Senate bill S. 909. Obama veto possible.
Double Jeopardy concern. Media coverage
Is a presidential veto possible?
Rather than being presented as a stand-alone bill, Senator Majority Leader
Harry Reid (D-NV) added it as an amendment to the annual
Authorization Bill in the hopes of easing its passage. This is a common ploy
used by both whichever party -- Democrats or Republicans -- is in power, much to
the objection of the minority party.
John McCain (R-AZ) criticized Reid's maneuver as an "abuse of power."
"Those of us who oppose this legislation - and it is important
legislation - , in my view, the United States of America and its judicial system and a
bill defending the nation." 1
The decision to add the bill as an amendment could conceivably result in a presidential
veto. President Obama has threatened to veto the Defense Department's budget
bill if it continues to include more funding for the F-22 fighter program.
However, with such solid support in the House, Senate, and by the President, the
eventual passage of the hate-crimes legislation appears likely.
Double jeopardy concerns:
In 2009-JUN, the Federal Civil Rights Commission objected to the
proposed bill because it might result in a citizen being prosecuted twice for
the same violent hate crime: first by his/her state government, and then by the federal
The commissioners sent a letter to Senate leaders stating that:
"We believe that MSHCPA will do little good and a great deal of harm. ...
Its most important effect will be to allow federal authorities to re-prosecute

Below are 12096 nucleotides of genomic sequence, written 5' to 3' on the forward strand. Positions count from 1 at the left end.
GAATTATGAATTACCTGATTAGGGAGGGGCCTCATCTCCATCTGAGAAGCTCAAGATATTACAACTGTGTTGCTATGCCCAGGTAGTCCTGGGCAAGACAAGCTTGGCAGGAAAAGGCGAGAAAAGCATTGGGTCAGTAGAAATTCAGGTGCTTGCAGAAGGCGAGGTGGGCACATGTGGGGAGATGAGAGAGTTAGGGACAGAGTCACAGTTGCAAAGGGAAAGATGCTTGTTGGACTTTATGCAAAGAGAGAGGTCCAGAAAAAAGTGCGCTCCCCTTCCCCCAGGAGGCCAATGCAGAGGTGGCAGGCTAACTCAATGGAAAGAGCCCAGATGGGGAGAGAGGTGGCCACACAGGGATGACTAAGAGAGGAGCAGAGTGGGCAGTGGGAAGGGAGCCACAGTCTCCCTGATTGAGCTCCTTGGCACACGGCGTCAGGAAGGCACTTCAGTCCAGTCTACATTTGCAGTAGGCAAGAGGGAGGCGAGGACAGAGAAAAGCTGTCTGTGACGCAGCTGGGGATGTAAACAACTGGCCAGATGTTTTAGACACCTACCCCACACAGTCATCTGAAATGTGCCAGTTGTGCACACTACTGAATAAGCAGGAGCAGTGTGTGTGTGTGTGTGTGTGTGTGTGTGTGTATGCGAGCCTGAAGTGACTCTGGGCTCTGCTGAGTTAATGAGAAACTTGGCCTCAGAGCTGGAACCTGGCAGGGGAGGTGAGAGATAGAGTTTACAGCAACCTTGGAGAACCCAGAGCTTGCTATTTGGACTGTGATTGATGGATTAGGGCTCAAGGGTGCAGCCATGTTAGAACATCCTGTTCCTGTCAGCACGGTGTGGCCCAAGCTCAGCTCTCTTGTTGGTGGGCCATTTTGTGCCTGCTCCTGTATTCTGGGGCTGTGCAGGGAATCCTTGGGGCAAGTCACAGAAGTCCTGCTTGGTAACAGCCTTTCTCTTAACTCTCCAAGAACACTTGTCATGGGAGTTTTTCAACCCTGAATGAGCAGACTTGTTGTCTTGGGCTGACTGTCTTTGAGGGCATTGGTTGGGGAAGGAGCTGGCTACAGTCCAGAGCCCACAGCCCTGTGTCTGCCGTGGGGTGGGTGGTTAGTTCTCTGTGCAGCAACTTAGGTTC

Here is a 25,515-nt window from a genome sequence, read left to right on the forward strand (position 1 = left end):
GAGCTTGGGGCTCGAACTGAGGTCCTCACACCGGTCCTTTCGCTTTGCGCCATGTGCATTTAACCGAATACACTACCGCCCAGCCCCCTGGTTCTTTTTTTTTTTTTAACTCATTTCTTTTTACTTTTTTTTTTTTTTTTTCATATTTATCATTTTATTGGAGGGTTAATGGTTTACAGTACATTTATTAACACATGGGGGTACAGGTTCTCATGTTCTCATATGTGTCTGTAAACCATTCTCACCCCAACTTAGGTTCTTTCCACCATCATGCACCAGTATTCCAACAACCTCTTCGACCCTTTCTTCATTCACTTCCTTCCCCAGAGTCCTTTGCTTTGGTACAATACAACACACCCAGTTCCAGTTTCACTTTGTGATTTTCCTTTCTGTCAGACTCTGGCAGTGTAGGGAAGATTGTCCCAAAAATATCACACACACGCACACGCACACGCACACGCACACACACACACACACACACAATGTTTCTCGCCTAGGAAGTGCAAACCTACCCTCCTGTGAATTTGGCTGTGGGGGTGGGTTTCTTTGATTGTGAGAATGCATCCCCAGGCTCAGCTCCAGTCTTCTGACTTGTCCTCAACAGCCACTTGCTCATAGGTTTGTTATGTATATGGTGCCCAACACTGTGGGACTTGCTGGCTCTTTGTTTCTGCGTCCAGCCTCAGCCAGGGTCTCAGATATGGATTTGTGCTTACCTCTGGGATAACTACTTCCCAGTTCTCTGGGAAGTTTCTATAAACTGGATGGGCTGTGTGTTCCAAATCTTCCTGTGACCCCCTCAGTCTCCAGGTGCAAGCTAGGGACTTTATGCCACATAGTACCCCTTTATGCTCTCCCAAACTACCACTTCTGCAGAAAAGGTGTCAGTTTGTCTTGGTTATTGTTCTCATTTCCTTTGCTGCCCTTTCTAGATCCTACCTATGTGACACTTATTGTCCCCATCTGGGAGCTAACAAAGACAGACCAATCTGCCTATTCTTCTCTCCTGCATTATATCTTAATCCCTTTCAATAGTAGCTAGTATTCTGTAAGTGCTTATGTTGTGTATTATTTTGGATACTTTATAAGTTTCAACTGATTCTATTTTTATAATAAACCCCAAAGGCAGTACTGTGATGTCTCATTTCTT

a broad category of defendants who have already been acquitted by state juries
-- as in the Rodney King and Crown Heights cases more than a decade ago."
Coverage in the media and by concerned groups:
According to GovTrack.US, S. 909 is supported by civil rights groups like the
Matthew Shepard Foundation, Human Rights Campaign,
Log Cabin Republicans, Anti-Defamation League and American-Arab Anti-Discrimination.
It is opposed by conservative religious groups like Focus on the Family.
The American Civil Liberties Union (ACLU) criticized the
Senate version of the bill because it lacked the stronger speech and association
protections contained in the corresponding House Bill HB 1913. Christopher Anders, ACLU Senior
Legislative Counsel said:
"It has been our experience that the fight for better and stronger civil
rights protections is more successful when free speech and association are
protected along the way. Fierce protection of free speech rights has
historically created the space for the improvement of civil rights
protections. Unless amended to block evidence of speech and association not
specifically related to a crime, the Senate hate crimes amendment could chill
constitutionally protected speech and association. An otherwise unremarkable
violent crime should not become a federal hate crime simply because the
defendant visited the wrong website, belonged to a group espousing bigotry, or
subscribed to a magazine promoting discriminatory views, however wrong and
repugnant those beliefs may be. We urge Congress to instead adopt the House
version of the hate crimes bill, which protects both civil rights and free
speech and association." 3
House Bill H.R. 1913 contains sections that
"Nothing in this Act shall be construed to allow prosecution based solely
upon an individual's expression of racial, religious, political, or other
beliefs or solely upon an individual's membership in a group advocating or
espousing such beliefs." and
"... evidence of expression or associations of the defendant may not be
introduced as substantive evidence at trial. ... unless the evidence
specifically relates to that offense."
Family Research Council, a fundamentalist Christian group, produced a
You Tube video in 2009-JUL. It features representatives Mike
Pence (R-IN) and Jim DeMint (R-SC), along with Bishop Harry Jackson. This is a very scary video. Unfortunately,
none of the speakers mentioned the protection of hate speech guaranteed by the
First Amendment of the U.S. Constitution which is the exact opposite of laws
prohibiting hate speech as found in many other countries.
Viewers rated the video 2 out of 5 stars, one of the lowest
ratings that we have seen on You Tube. They left 123
comments, as of 2009-JUL-18. 4